The Mumbai-based teleplay writer has come to despise the film for other reasons too. “It is awful that Anjali gave up her education midway because she couldn’t get the guy she wanted. And everyone around her seems to be fine with the fact that she is still moping about the guy she liked back in college. And once you stop being a tomboy, you can no longer play basketball? That is one of the ridiculous ideas that the film seems to push,” she said.
6- Hum Dil De Chuke Sanam (1999)
The movie was a visual and auditory delight at the time. The movie tells that don’t marry someone just because they look good. Talk to them, get to know them, find out about any former lovers in Italy before you make the decision.
Nidhi Das, who had ‘lost’ her crush to the “prettiest girl in the class”, could feel every bit of Sameer’s pain when she first watched the film at the age of 14. But the Mumbai-based homemaker can barely stand the film today. “The whole movie feels like a lead up to the final scene where Vanraj puts the mangalsutra around Nandini’s neck. The film in fact revolves around the dated idea that the mangalsutra forges a bond stronger than any other. It pushes women to believe that no matter how much you love someone, you can eventually adjust to a new life chosen for you by your parents,” the 35-year-old said.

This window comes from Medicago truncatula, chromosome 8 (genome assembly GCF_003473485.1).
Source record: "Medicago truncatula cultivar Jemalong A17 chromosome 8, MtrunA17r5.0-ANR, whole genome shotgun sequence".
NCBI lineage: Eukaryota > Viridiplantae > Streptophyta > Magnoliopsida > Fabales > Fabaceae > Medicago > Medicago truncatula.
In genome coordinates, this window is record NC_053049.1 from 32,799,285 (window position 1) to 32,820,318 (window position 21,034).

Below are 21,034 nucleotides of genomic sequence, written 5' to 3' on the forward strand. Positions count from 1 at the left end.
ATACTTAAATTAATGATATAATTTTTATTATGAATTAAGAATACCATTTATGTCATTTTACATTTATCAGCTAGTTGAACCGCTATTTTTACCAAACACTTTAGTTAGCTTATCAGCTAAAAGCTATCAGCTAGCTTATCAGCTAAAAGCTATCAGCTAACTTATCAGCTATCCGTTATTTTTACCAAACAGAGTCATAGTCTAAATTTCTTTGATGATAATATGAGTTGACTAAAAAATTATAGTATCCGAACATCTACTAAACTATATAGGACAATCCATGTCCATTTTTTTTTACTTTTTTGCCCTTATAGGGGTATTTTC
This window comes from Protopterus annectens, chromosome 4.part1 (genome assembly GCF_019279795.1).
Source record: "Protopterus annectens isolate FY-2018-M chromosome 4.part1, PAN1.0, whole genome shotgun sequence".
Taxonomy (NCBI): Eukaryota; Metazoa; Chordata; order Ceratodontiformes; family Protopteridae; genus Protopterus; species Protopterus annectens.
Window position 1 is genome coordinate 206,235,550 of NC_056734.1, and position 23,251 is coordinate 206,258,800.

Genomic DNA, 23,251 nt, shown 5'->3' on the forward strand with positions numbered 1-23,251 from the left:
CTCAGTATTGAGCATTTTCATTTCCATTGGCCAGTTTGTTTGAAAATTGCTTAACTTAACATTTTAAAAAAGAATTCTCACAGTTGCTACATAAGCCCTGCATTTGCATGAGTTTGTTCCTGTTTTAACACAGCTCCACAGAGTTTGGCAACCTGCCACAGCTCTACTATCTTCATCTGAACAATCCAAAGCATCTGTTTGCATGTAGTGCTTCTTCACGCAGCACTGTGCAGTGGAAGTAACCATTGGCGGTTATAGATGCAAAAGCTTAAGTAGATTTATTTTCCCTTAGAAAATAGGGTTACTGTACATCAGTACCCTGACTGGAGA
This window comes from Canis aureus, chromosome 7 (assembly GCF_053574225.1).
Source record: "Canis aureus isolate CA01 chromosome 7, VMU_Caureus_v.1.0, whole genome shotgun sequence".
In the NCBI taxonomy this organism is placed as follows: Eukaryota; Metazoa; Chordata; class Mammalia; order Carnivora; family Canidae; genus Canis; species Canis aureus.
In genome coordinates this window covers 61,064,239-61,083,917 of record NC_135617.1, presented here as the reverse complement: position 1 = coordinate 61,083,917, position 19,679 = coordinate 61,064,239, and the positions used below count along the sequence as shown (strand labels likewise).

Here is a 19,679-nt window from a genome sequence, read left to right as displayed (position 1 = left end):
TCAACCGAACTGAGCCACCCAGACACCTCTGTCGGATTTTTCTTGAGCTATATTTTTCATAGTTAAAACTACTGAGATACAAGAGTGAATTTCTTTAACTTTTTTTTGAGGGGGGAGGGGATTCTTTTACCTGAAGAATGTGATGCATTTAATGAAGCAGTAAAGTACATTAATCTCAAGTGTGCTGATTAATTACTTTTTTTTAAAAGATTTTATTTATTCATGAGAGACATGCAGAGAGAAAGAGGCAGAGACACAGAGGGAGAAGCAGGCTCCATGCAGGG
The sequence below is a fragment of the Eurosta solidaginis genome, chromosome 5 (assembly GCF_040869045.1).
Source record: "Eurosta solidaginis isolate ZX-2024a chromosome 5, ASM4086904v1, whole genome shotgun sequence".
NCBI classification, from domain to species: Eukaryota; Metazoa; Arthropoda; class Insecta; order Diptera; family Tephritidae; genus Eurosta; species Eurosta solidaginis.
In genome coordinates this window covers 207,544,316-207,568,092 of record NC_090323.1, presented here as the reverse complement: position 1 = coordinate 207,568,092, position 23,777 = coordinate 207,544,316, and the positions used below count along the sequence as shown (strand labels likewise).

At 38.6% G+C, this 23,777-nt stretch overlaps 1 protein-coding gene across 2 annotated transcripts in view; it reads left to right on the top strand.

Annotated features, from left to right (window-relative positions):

Nidhi, who herself had an arranged marriage said that Vanraj is the typical ‘safe’ and ‘marriageable’ man that family elders admire, while Sameer is the avant garde artist that no parent wants their daughter to marry. Nidhi also finds Aishwarya’s character deceptive and immature.
“She shuns Vanraj but won’t tell him why. And then on a whim she decides to abandon Sameer for her husband because she falls for his dedication for her. I wish she’d had an ounce of the same spirit earlier in the film because if she had, she would have reunited with Sameer.”
7- Kaho Na… Pyar Hai (2000)
The movie introduced us to a new heartthrob in the form of Hrithik Roshan. Bengaluru-based IT professional Shantanu Mahesh, believes that everything about the movie needs to be promptly forgotten, “starting with Amisha Patel”.
“Each time I watch bits of this film today, I feel as if the filmmakers took the audiences for fools. Apart from the heroine’s poor acting, the film is ridden with loopholes, like the strings of coincidences that the plot rests on. How can you come across a stranger so many times till you fall for them, and then also their lookalike in another country?” said Shantanu.
To Janaki, it is the unending cliches and mansplaining that she cannot sit through anymore. “In one scene where Sonia is seen applying makeup, Rohit mansplains to her about how beauty lies in simplicity. In the very next scene she is seen in traditional Indian-wear for her birthday where she quotes him to a friend. I’d be furious if a guy tried to tell me how I should dress.”
Looks like I’ll never be able to look at these movies the same way I once did, and neither should you.